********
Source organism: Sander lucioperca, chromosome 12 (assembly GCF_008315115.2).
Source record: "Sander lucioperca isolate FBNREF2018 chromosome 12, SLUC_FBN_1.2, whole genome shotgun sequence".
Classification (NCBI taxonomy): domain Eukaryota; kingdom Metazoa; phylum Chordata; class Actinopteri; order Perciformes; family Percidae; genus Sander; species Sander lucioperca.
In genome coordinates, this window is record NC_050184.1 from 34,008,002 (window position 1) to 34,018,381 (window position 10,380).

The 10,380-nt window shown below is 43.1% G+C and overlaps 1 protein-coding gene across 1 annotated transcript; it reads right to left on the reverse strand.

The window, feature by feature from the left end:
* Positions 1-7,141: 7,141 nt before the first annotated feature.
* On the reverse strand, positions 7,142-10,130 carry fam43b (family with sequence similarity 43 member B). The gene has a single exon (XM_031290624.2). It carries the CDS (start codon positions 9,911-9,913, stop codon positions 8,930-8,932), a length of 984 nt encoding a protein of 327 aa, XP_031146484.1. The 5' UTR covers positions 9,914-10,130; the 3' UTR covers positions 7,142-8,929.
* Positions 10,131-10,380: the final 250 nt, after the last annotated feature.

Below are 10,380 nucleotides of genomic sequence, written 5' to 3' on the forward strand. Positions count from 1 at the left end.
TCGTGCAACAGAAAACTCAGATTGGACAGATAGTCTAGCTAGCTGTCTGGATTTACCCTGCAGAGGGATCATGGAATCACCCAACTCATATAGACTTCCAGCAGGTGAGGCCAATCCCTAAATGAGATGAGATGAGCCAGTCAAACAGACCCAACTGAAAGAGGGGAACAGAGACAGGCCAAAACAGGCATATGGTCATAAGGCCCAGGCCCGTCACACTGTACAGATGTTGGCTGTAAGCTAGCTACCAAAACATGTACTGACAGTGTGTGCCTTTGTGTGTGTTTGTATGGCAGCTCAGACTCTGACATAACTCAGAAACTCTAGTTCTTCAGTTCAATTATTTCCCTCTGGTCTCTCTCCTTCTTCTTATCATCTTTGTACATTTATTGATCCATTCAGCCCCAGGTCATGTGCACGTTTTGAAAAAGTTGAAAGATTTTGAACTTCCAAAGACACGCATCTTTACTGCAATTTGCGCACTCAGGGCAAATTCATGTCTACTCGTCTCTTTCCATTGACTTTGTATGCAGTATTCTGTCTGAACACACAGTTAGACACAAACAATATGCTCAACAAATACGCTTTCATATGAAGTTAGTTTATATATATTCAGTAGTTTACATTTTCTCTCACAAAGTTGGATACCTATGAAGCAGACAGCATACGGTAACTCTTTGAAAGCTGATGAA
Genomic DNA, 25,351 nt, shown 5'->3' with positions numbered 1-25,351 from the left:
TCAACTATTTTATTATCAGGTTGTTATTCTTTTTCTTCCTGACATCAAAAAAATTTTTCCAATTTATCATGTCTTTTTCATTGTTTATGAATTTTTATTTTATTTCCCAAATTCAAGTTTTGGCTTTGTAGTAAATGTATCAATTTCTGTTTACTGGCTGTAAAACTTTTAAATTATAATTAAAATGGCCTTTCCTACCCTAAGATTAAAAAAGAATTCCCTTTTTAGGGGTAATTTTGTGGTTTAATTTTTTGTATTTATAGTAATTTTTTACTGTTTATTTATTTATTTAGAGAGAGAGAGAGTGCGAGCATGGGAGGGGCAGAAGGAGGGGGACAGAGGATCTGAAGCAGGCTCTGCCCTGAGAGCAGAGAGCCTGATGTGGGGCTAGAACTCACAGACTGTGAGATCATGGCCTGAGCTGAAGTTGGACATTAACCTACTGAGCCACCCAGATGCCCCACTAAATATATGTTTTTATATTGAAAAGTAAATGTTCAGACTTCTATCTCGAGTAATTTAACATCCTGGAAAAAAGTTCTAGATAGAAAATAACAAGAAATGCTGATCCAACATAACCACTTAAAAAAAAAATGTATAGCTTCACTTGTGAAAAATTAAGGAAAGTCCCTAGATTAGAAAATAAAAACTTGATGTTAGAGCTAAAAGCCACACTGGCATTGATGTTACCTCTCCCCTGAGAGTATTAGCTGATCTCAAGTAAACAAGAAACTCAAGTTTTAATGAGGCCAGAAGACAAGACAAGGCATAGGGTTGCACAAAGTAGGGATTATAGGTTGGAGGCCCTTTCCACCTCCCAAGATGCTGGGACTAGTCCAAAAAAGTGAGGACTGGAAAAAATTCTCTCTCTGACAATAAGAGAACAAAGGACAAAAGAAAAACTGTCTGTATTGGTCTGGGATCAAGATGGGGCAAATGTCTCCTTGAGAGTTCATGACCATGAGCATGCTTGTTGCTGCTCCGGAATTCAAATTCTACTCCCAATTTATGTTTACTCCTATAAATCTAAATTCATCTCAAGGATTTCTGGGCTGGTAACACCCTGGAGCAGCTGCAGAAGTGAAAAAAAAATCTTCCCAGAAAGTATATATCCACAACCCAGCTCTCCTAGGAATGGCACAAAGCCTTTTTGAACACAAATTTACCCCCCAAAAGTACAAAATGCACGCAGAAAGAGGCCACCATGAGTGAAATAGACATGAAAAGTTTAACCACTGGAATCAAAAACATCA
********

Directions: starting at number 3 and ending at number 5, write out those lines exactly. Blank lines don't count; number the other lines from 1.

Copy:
Classification (NCBI taxonomy): domain Eukaryota; kingdom Metazoa; phylum Chordata; class Actinopteri; order Perciformes; family Percidae; genus Sander; species Sander lucioperca.
In genome coordinates, this window is record NC_050184.1 from 34,008,002 (window position 1) to 34,018,381 (window position 10,380).

The 10,380-nt window shown below is 43.1% G+C and overlaps 1 protein-coding gene across 1 annotated transcript; it reads right to left on the reverse strand.